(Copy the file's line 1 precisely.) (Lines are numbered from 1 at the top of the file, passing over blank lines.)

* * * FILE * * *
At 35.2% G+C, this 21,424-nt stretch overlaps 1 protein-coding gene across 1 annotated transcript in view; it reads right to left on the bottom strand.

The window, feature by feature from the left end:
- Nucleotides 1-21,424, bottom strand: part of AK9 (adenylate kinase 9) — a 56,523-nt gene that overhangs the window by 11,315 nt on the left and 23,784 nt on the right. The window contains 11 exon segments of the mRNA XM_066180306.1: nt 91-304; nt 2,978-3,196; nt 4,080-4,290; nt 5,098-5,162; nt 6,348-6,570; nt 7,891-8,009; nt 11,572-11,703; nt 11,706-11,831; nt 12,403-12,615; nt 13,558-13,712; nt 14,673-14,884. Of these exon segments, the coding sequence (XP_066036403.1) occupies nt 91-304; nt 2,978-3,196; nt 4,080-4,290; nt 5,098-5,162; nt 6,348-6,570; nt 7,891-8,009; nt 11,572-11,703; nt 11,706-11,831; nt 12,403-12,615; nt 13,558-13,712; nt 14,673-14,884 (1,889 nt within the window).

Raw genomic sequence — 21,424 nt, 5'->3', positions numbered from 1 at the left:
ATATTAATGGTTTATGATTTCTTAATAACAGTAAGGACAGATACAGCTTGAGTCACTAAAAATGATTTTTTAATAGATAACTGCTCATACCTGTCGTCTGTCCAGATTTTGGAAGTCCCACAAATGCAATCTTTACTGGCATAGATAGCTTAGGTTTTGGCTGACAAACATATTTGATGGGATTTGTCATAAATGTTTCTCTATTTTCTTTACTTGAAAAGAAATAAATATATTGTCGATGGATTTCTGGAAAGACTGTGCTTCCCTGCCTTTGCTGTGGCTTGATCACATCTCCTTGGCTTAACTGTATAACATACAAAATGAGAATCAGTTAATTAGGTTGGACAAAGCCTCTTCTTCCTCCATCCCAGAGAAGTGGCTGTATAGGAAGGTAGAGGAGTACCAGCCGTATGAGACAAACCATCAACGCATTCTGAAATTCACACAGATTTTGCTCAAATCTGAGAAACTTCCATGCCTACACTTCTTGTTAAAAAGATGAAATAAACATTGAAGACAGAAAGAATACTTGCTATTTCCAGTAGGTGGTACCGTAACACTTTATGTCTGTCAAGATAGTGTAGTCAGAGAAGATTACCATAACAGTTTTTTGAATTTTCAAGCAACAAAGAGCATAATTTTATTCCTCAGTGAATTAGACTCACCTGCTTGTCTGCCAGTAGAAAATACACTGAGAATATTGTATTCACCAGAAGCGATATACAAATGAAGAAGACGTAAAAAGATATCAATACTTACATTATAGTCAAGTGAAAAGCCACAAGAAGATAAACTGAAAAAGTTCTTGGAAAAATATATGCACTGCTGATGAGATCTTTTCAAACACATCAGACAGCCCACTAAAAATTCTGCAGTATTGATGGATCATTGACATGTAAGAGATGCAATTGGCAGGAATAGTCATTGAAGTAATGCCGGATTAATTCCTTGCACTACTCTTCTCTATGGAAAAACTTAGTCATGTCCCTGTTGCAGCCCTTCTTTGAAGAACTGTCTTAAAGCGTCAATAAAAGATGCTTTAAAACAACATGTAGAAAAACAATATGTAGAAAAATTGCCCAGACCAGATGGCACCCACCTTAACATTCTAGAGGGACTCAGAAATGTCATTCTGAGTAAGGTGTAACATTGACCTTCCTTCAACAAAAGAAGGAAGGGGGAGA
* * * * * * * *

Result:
At 35.2% G+C, this 21,424-nt stretch overlaps 1 protein-coding gene across 1 annotated transcript in view; it reads right to left on the bottom strand.